16.71 In relation to the interaction between ss 60 and 136, some judicial officers and practitioners suggest that the section is operating effectively to limit the operation of s 60. In contrast, others suggest that s 136 is insufficient to limit the use of unreliable evidence pursuant to s 60. One former judicial officer submits:
Applications under s 136 are costly in time and money. Furthermore, because such decisions involve the exercise of a discretion, there is the potential for inconsistent decisions on similar facts.
16.72 Another commentator expresses concern that s 136 is an ‘inelegant’ or unnecessarily complicated method of controlling problems created by the breadth of s 60.
16.73 One judicial officer expresses concern that, where counsel fails to raise s 136 in relation to expert evidence which is admitted, s 60 may operate automatically such that the evidence can also be used as proof of the truth of the facts asserted.
The Commissions’ view
16.74 The principal criticism put forward in submissions and consultations is that s 136 is not sufficient to limit the operation of s 60. The Commissions are of the view that this criticism stems in part from concerns about the discretionary nature of the provision and in part from concerns about the breadth of the exception contained in s 60. The Commissions consider that the scope of the exclusionary grounds contained in s 136 is sufficiently broad to limit the hearsay use of evidence admitted pursuant to s 60 where this is considered necessary. This is particularly so in light of the fact that, unlike ss 135 and 137, no balancing test is required to be undertaken. See Chapter 7 for a more detailed discussion of this issue.
16.75 In relation to the concern that the automatic operation of s 60 might disadvantage parties where counsel fails to seek limitation pursuant to s 136, the Commissions consider that this is a matter of trial practice in an adversarial system. If an opposing party elects not to object to the operation of s 60, the party tendering the evidence is generally entitled to proceed on the basis that objection is not taken. If a trial judge considers that it is necessary to seek clarification on this issue, he or she should seek confirmation from counsel that the failure to avert to s 136 indicates that no such objection is taken.
16.76 The Commissions concluded in DP 69 that the problems identified with s 136 in relation to the scope of the exclusionary grounds would not be ameliorated by legislative amendment. The Commissions remain of this view and no recommendation for change is made. As noted in the above discussion of ss 135 and 137, the Commissions consider that the principal concerns raised by this section relate to judicial practice and are best remedied by judicial and practitioner education focusing on the policy underpinning the uniform Evidence Acts’ approach to the admissibility of evidence.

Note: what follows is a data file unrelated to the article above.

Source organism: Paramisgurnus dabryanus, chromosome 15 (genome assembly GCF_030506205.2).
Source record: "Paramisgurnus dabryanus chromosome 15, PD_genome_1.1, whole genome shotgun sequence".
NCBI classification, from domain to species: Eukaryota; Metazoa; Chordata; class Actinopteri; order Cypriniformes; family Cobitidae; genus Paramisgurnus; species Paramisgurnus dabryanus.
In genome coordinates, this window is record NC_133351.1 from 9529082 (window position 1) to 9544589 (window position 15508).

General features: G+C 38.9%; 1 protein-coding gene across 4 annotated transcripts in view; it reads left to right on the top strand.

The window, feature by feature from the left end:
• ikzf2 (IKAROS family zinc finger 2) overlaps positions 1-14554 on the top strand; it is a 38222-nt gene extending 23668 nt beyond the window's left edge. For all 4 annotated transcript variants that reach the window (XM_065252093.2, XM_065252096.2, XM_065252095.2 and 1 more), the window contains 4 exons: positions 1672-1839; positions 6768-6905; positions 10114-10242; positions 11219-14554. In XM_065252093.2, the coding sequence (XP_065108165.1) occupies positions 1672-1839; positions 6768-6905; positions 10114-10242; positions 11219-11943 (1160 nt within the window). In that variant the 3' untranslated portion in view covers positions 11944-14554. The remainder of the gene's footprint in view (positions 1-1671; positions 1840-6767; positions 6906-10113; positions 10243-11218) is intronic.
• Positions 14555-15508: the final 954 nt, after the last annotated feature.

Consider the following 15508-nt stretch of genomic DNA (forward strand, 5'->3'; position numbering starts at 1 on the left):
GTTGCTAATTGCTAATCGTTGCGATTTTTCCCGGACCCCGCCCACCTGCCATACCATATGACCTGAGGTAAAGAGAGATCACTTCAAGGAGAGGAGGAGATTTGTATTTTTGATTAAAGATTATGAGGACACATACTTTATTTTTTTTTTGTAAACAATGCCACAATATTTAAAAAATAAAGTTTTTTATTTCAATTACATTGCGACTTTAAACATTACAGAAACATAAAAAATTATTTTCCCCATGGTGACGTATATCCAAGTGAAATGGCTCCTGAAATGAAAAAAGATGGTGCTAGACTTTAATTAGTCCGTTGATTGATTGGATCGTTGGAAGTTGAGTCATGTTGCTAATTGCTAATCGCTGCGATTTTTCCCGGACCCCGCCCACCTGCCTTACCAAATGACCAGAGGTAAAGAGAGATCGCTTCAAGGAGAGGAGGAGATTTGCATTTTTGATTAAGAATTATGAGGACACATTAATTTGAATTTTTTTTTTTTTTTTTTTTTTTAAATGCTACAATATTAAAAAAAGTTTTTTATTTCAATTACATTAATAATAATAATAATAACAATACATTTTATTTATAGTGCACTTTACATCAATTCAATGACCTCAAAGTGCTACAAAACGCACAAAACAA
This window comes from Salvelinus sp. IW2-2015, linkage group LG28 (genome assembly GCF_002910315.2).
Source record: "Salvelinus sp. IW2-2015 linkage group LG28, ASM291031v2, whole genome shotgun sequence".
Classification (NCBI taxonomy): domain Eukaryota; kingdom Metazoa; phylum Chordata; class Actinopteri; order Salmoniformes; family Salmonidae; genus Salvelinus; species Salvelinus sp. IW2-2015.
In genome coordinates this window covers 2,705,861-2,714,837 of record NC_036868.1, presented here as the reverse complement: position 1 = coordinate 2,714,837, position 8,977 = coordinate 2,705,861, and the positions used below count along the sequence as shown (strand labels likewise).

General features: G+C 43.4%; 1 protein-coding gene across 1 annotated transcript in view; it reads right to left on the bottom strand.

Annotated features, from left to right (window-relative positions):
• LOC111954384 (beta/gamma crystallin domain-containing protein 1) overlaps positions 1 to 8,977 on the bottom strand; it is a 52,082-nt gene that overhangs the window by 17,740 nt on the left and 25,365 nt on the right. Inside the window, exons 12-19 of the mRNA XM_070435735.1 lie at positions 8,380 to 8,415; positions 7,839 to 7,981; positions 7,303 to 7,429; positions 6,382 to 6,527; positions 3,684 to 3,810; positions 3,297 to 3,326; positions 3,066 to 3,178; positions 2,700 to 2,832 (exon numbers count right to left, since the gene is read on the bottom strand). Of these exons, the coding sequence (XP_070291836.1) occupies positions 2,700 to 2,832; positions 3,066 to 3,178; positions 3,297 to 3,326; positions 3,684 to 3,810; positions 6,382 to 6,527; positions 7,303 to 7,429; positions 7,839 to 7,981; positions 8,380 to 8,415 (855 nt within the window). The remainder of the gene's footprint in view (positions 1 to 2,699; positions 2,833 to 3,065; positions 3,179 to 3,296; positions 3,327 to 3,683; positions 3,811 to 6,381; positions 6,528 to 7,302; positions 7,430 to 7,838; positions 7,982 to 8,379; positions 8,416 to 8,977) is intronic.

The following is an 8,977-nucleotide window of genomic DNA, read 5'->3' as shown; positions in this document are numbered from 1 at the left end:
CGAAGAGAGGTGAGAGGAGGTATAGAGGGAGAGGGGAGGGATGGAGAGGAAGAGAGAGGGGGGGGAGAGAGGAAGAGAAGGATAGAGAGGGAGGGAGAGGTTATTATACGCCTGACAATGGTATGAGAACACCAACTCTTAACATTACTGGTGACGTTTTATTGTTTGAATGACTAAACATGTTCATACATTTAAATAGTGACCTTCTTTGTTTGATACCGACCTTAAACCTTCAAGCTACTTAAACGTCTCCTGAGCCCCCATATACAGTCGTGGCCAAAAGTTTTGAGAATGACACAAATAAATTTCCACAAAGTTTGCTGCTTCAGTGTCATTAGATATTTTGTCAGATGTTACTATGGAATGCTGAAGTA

J Hunter, C Cameron and T Henning, Litigation II: Evidence and Criminal Process (7th ed, 2005), [16.5]. The common law fairness discretion is also known as the Lee discretion: R v Lee (1950) 82 CLR 133.
 R v Em  NSWCCA 374.
Papakosmas v The Queen (1999) 196 CLR 297.
 Section 66 provides an exception to the hearsay rule in criminal proceedings in respect of previous representations relating to facts which were fresh in the memory of the maker at the time those representations were made.
 Crofts v The Queen (1996) 186 CLR 427.
Papakosmas v The Queen (1999) 196 CLR 297, .
 Ibid, .
 R v Welsh (1996) 90 A Crim R 364, 369, per Wood CJ at CL.
Roach v Page (No 11)  NSWSC 907.
 Ibid, .
 R v Dann  NSWCCA 185.
 Australian Law Reform Commission, Review of the Evidence Act 1995, IP 28 (2004), Q 12–10.
 See Ibid, Q 12–11.
 Australian Law Reform Commission, New South Wales Law Reform Commission and Victorian Law Reform Commission, Review of the Uniform Evidence Acts, ALRC DP 69, NSWLRC DP 47, VLRC DP (2005), [14.95], [14.97].
 S Finch, Consultation, Sydney, 3 March 2005; NSW Crown Prosecutors, Consultation, Sydney, 11 February 2005.
 Judicial Officers of the Supreme Court of the ACT, Consultation, Canberra, 8 March 2005; ACT Bar Association, Consultation, Canberra, 9 March 2005.
 New South Wales District Court Judges, Consultation, Sydney, 3 March 2005; B Donovan, Consultation, Sydney, 21 February 2005; T Game, Consultation, Sydney, 25 February 2005; Judicial Officers of the Supreme Court of the ACT, Consultation, Canberra, 8 March 2005.
 P Bayne, Consultation, Canberra, 9 March 2005.
 Judicial Officers of the Federal Court of Australia, Consultation, Melbourne, 18 August 2005; Director of Public Prosecutions (NSW), Submission E 17, 15 February 2005.
 H Sperling, Submission E 54, 11 July 2005; Justice K Lindgren, Submission E 102, 23 September 2005.
 H Sperling, Submission E 54, 11 July 2005.
 P Bayne, Consultation, Canberra, 9 March 2005.
 Justice K Lindgren, Submission E 102, 23 September 2005.
 These concerns are addressed in the discussion of ss 135 and 137 earlier in the chapter.
 Australian Law Reform Commission, New South Wales Law Reform Commission and Victorian Law Reform Commission, Review of the Uniform Evidence Acts, ALRC DP 69, NSWLRC DP 47, VLRC DP (2005), [14.97].
 See Rec 3–1.